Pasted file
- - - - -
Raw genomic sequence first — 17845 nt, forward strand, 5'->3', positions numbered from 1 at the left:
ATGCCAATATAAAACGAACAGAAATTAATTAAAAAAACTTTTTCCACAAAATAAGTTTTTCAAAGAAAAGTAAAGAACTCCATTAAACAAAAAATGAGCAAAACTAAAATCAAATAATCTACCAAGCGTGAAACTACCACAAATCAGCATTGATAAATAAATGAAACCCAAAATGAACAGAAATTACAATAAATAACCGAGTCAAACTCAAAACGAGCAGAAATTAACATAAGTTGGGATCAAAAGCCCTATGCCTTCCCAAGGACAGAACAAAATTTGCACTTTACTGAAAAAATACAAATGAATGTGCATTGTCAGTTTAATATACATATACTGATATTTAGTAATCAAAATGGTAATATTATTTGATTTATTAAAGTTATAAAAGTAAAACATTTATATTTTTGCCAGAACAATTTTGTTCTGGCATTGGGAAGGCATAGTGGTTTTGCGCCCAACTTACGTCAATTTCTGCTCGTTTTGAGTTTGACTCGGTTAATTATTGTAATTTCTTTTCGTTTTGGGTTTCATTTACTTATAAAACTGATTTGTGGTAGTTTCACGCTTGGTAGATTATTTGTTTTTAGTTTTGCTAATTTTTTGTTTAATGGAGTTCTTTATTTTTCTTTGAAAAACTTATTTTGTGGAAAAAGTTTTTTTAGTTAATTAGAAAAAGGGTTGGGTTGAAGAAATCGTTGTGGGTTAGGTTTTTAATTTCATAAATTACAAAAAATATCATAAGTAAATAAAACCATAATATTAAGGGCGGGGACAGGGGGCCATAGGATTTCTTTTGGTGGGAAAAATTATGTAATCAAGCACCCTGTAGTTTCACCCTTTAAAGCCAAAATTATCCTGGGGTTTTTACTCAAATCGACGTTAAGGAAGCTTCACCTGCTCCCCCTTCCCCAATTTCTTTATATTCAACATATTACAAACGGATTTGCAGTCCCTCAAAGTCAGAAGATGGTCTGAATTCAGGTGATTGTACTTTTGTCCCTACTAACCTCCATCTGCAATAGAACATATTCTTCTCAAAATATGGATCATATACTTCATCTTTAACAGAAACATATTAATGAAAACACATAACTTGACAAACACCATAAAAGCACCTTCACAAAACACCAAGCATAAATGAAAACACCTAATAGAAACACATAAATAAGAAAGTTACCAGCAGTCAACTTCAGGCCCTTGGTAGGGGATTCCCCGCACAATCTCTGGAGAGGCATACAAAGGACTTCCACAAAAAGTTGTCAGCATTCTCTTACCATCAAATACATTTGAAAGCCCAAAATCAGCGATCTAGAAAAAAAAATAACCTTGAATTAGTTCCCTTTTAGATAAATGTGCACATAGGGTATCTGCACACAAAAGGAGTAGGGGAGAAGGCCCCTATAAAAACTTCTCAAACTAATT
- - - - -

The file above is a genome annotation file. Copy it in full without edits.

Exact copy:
Raw genomic sequence first — 17845 nt, forward strand, 5'->3', positions numbered from 1 at the left:
ATGCCAATATAAAACGAACAGAAATTAATTAAAAAAACTTTTTCCACAAAATAAGTTTTTCAAAGAAAAGTAAAGAACTCCATTAAACAAAAAATGAGCAAAACTAAAATCAAATAATCTACCAAGCGTGAAACTACCACAAATCAGCATTGATAAATAAATGAAACCCAAAATGAACAGAAATTACAATAAATAACCGAGTCAAACTCAAAACGAGCAGAAATTAACATAAGTTGGGATCAAAAGCCCTATGCCTTCCCAAGGACAGAACAAAATTTGCACTTTACTGAAAAAATACAAATGAATGTGCATTGTCAGTTTAATATACATATACTGATATTTAGTAATCAAAATGGTAATATTATTTGATTTATTAAAGTTATAAAAGTAAAACATTTATATTTTTGCCAGAACAATTTTGTTCTGGCATTGGGAAGGCATAGTGGTTTTGCGCCCAACTTACGTCAATTTCTGCTCGTTTTGAGTTTGACTCGGTTAATTATTGTAATTTCTTTTCGTTTTGGGTTTCATTTACTTATAAAACTGATTTGTGGTAGTTTCACGCTTGGTAGATTATTTGTTTTTAGTTTTGCTAATTTTTTGTTTAATGGAGTTCTTTATTTTTCTTTGAAAAACTTATTTTGTGGAAAAAGTTTTTTTAGTTAATTAGAAAAAGGGTTGGGTTGAAGAAATCGTTGTGGGTTAGGTTTTTAATTTCATAAATTACAAAAAATATCATAAGTAAATAAAACCATAATATTAAGGGCGGGGACAGGGGGCCATAGGATTTCTTTTGGTGGGAAAAATTATGTAATCAAGCACCCTGTAGTTTCACCCTTTAAAGCCAAAATTATCCTGGGGTTTTTACTCAAATCGACGTTAAGGAAGCTTCACCTGCTCCCCCTTCCCCAATTTCTTTATATTCAACATATTACAAACGGATTTGCAGTCCCTCAAAGTCAGAAGATGGTCTGAATTCAGGTGATTGTACTTTTGTCCCTACTAACCTCCATCTGCAATAGAACATATTCTTCTCAAAATATGGATCATATACTTCATCTTTAACAGAAACATATTAATGAAAACACATAACTTGACAAACACCATAAAAGCACCTTCACAAAACACCAAGCATAAATGAAAACACCTAATAGAAACACATAAATAAGAAAGTTACCAGCAGTCAACTTCAGGCCCTTGGTAGGGGATTCCCCGCACAATCTCTGGAGAGGCATACAAAGGACTTCCACAAAAAGTTGTCAGCATTCTCTTACCATCAAATACATTTGAAAGCCCAAAATCAGCGATCTAGAAAAAAAAATAACCTTGAATTAGTTCCCTTTTAGATAAATGTGCACATAGGGTATCTGCACACAAAAGGAGTAGGGGAGAAGGCCCCTATAAAAACTTCTCAAACTAATT